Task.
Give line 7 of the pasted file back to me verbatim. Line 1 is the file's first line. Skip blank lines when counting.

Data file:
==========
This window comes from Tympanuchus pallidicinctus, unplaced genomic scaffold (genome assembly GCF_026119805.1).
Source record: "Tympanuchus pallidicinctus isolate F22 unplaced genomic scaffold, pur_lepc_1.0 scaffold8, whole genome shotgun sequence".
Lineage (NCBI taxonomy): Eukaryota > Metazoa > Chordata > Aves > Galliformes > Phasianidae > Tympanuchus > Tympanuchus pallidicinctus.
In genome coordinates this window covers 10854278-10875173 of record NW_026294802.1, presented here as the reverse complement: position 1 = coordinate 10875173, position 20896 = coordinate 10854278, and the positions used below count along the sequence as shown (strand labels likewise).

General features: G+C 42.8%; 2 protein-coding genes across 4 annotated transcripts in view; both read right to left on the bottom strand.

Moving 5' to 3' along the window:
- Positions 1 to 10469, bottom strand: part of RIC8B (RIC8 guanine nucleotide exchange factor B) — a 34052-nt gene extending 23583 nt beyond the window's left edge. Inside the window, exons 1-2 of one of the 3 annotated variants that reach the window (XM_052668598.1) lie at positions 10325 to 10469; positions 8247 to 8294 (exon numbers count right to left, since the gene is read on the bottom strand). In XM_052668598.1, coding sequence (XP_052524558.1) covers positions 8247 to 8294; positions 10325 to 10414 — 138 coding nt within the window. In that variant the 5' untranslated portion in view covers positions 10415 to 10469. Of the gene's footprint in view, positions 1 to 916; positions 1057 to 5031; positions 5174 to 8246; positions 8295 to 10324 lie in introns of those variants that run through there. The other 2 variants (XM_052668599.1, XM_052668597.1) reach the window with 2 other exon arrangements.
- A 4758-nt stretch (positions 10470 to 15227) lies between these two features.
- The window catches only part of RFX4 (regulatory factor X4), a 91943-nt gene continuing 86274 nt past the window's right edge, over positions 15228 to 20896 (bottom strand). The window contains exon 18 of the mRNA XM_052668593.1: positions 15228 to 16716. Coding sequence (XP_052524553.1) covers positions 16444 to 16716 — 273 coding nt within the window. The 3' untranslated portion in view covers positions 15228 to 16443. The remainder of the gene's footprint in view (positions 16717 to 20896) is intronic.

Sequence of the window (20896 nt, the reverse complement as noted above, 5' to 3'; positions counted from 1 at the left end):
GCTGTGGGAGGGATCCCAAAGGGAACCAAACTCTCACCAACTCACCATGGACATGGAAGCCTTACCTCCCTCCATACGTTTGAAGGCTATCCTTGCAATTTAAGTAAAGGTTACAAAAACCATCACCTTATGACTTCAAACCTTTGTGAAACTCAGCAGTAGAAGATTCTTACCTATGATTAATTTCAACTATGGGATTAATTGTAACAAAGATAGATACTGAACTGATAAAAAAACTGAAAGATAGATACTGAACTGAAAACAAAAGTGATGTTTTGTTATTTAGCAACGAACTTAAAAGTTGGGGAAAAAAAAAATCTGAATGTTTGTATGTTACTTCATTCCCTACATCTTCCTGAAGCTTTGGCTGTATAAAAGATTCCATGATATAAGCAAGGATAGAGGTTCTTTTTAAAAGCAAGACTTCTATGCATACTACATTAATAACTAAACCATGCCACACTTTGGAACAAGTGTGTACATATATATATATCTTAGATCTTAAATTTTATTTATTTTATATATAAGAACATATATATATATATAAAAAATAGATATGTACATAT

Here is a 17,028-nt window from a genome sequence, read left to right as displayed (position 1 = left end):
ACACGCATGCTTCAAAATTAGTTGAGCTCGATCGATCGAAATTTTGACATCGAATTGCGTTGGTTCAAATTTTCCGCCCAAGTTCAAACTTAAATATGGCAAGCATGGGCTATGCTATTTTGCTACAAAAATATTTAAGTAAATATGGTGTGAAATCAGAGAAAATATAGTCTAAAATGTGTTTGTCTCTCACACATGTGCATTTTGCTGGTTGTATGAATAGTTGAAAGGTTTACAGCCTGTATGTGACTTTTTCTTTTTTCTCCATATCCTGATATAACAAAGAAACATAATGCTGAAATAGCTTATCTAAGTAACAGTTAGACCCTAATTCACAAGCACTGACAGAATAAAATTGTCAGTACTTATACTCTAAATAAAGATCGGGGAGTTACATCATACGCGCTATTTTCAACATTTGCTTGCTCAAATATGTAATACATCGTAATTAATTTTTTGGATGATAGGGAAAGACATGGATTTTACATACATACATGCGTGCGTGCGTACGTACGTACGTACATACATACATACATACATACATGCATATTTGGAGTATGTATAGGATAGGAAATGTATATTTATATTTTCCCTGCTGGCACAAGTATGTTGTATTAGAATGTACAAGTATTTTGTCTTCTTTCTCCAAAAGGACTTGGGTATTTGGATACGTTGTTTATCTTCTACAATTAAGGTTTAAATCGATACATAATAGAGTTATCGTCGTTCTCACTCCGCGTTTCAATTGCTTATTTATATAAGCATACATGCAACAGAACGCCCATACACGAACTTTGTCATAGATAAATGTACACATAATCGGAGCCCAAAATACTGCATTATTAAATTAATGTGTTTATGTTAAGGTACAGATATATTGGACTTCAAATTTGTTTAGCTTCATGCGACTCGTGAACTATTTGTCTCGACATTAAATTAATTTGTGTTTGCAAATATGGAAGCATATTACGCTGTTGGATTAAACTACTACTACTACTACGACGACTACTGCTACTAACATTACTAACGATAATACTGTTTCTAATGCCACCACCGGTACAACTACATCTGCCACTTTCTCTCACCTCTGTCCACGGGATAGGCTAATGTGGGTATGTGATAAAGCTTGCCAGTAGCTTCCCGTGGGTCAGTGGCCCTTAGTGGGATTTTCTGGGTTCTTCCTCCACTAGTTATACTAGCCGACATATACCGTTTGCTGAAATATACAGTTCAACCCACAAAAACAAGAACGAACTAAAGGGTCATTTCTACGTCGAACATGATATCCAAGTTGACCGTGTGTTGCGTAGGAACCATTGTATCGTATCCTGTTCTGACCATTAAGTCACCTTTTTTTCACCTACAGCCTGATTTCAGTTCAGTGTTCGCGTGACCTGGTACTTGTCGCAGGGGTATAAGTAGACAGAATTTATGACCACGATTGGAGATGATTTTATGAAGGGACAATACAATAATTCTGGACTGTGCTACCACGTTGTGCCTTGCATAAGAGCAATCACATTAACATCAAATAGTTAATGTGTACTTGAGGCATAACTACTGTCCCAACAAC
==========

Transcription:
- Positions 1 to 10469, bottom strand: part of RIC8B (RIC8 guanine nucleotide exchange factor B) — a 34052-nt gene extending 23583 nt beyond the window's left edge. Inside the window, exons 1-2 of one of the 3 annotated variants that reach the window (XM_052668598.1) lie at positions 10325 to 10469; positions 8247 to 8294 (exon numbers count right to left, since the gene is read on the bottom strand). In XM_052668598.1, coding sequence (XP_052524558.1) covers positions 8247 to 8294; positions 10325 to 10414 — 138 coding nt within the window. In that variant the 5' untranslated portion in view covers positions 10415 to 10469. Of the gene's footprint in view, positions 1 to 916; positions 1057 to 5031; positions 5174 to 8246; positions 8295 to 10324 lie in introns of those variants that run through there. The other 2 variants (XM_052668599.1, XM_052668597.1) reach the window with 2 other exon arrangements.